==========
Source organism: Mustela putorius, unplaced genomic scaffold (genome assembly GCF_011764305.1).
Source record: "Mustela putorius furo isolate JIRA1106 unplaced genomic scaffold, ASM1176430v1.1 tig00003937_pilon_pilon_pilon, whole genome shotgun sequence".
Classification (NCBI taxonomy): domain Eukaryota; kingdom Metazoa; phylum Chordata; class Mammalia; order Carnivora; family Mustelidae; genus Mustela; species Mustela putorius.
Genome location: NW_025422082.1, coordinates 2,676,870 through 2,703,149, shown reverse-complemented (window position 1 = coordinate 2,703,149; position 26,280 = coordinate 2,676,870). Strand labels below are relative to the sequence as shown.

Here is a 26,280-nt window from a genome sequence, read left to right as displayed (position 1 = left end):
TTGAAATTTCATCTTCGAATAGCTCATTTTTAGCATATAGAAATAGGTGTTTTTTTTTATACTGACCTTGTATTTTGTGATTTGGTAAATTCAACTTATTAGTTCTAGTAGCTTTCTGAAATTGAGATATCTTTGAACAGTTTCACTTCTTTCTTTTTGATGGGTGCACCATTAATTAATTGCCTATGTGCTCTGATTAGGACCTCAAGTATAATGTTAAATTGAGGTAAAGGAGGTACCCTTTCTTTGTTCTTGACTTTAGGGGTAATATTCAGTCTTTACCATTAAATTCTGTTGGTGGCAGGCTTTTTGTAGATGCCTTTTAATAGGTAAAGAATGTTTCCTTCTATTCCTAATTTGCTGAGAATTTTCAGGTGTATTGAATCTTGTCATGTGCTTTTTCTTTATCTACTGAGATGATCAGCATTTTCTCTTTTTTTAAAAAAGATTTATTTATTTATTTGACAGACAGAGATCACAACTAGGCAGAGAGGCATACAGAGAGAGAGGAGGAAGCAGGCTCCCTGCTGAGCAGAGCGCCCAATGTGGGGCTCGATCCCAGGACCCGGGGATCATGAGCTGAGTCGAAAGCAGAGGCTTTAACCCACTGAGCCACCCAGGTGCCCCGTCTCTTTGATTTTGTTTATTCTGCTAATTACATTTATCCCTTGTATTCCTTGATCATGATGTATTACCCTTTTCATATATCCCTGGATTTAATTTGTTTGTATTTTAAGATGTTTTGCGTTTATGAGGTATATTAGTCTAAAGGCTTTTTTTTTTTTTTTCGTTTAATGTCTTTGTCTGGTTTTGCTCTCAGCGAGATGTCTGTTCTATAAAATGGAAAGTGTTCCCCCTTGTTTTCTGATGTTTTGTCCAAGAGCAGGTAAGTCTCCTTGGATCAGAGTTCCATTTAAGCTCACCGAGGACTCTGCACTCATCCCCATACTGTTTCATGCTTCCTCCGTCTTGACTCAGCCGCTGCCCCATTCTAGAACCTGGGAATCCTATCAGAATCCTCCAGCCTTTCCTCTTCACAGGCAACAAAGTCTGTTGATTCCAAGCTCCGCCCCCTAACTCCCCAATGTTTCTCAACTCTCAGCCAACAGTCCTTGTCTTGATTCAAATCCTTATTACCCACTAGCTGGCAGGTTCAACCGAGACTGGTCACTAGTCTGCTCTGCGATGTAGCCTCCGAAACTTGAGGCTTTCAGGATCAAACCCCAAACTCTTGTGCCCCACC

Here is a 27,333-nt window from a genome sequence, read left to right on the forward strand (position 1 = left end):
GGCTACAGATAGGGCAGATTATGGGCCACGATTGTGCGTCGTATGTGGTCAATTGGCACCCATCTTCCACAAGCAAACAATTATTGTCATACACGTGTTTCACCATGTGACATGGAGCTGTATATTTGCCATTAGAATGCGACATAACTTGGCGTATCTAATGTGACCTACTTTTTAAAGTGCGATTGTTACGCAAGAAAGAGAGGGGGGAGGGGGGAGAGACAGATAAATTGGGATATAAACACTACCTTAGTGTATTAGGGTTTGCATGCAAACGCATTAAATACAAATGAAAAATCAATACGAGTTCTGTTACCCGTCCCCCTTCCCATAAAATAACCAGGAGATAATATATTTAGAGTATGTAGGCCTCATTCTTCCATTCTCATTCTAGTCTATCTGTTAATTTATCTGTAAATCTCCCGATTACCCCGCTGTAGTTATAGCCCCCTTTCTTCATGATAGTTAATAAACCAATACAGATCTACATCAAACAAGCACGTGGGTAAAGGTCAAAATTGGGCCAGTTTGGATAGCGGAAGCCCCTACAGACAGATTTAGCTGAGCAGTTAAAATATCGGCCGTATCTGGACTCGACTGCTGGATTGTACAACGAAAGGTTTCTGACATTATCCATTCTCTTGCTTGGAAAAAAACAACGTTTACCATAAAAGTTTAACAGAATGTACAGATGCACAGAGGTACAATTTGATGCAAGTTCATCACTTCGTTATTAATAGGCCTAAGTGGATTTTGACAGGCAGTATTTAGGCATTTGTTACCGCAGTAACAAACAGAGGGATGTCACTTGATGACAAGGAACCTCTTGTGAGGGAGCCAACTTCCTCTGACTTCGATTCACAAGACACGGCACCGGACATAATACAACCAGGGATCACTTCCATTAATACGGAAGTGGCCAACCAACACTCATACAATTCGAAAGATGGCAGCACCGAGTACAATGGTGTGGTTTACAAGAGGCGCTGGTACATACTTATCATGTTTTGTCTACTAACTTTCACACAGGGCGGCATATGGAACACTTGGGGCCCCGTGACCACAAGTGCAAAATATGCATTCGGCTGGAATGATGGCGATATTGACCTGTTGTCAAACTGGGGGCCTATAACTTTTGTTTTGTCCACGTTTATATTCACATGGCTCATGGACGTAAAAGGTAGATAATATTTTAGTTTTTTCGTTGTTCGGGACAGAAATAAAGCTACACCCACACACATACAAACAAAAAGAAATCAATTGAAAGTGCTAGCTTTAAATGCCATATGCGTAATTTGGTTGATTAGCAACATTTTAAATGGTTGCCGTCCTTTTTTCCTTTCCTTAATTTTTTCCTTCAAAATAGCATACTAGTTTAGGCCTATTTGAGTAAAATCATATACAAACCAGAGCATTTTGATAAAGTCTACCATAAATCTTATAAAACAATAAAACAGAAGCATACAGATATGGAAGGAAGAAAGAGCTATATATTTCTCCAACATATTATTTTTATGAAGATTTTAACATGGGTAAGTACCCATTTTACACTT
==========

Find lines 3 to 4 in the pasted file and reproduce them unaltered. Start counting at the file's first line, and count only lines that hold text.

Classification (NCBI taxonomy): domain Eukaryota; kingdom Metazoa; phylum Chordata; class Mammalia; order Carnivora; family Mustelidae; genus Mustela; species Mustela putorius.
Genome location: NW_025422082.1, coordinates 2,676,870 through 2,703,149, shown reverse-complemented (window position 1 = coordinate 2,703,149; position 26,280 = coordinate 2,676,870). Strand labels below are relative to the sequence as shown.